Victorian decoration – gingerbread ornamentation and fretwork are features that make people stop and admire a house.
It is these features that give a house that extra charm and character.
The more ornamentation the better sometimes making the Victorian building look like it was on steroids.
Victorian decoration is admired so that today many homeowners attempt to add Victorian decoration to their own home. This presents a problem, for most homeowners do not really understand architecture and what is right for the style of the house or age of the house.
Many homeowners actually attempt to add Victorian decoration to non-Victorian architecture such as a Ranch house or Bungalow or trailer home. This is wrong – do not try to make your house into something it was never meant to be or the result will be a Clown House. Buy a Victorian if that’s what you like.
Many people have plain Victorians and attempt to add Victorian decoration. One must understand the architecture to know what can go where and if the ornament can even be used at all. One such example of this problem is the addition of brackets under the roof eaves. If you have open eaves then you cannot add brackets. If the eaves are boxed in then you can add them but you must also add a cove molding connecting them otherwise the brackets will be floating. This is a common mistake that’s made.
It is best to consult someone before attempting to do it wrong.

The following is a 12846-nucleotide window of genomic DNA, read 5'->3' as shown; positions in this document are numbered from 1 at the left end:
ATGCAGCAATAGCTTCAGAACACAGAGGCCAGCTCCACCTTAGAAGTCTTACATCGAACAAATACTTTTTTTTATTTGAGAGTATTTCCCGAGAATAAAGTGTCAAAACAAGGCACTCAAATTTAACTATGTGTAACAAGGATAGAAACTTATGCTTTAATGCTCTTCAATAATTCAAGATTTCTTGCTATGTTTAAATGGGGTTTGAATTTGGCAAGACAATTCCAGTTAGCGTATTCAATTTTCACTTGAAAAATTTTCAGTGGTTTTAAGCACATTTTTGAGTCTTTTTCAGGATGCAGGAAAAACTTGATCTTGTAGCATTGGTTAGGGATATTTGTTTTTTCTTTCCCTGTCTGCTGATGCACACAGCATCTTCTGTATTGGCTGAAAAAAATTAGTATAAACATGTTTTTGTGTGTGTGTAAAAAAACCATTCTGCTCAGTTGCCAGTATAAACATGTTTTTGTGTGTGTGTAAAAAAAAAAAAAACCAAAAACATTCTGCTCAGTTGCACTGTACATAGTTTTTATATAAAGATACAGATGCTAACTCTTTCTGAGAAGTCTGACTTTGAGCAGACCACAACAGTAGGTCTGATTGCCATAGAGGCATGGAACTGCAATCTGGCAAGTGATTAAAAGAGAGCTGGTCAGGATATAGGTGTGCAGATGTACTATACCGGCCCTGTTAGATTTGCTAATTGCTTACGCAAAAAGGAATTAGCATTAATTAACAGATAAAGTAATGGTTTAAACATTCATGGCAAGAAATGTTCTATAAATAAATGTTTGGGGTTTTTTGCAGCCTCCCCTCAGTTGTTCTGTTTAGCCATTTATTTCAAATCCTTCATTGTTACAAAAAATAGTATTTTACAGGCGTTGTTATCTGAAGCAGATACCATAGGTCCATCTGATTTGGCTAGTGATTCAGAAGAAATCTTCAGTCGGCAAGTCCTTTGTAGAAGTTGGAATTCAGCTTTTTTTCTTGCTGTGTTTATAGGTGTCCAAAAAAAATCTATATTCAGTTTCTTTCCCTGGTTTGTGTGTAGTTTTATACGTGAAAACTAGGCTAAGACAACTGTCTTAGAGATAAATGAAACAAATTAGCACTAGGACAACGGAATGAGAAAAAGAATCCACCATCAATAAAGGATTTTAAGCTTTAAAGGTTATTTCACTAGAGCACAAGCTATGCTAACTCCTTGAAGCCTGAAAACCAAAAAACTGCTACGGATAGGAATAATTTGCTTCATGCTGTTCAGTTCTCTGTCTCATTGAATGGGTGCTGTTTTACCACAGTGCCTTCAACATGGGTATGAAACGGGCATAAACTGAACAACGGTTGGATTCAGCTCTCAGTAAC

Use CAUTION when getting help from a manufacturer that sells Victorian decoration.
They will sell you anything to put everywhere possible.
The big problem with many online manufacturers is that many of their products are not reproductions but watered down interpretations of original designs.
They may look fancy but their scale and proportion is way off being too thin for a strong Victorian house. The result is a feature that looks added on instead of looking like it was always there.
Is Adding Victorian Decoration to a Plain House Wrong?
The following excerpt is from the Old House Journal – July 1980
To The Editor:
I WOULD LIKE TO OBJECT to the article “home-Made Gingerbread” which appeared in the April issue of OHJ. In a publication with a masthead “ Restoration & Maintenance Techniques for the Antique House,” this article is about neither restoration nor maintenance. Rather, its publication seems to encourage a form of architectural costuming that is no different from the “Colonial” supermarket, the “Wild west” steakhouse, or the “Victorian” hamburger stand.
AT A MINIMUM, I would suggest editorial guidelines comparable to those rehabilitation guidelines used by the national Register of Historic Places staff in reviewing rehabilitation proposals, especially:
“. . . Repair or replacement of missing architectural features should be based on accurate duplications of original features, substantiated by physical or pictorial evidence rather than on conjectural designs or the availability of different architectural features from other buildings.”
THERE IS NOTHING WRONG with appropriate frosting on an architectural cake. But when the base is an honest bread-loaf of a building, the result is a bit more tacky than tasty.
Bruce K. AICP
Old House Journal Response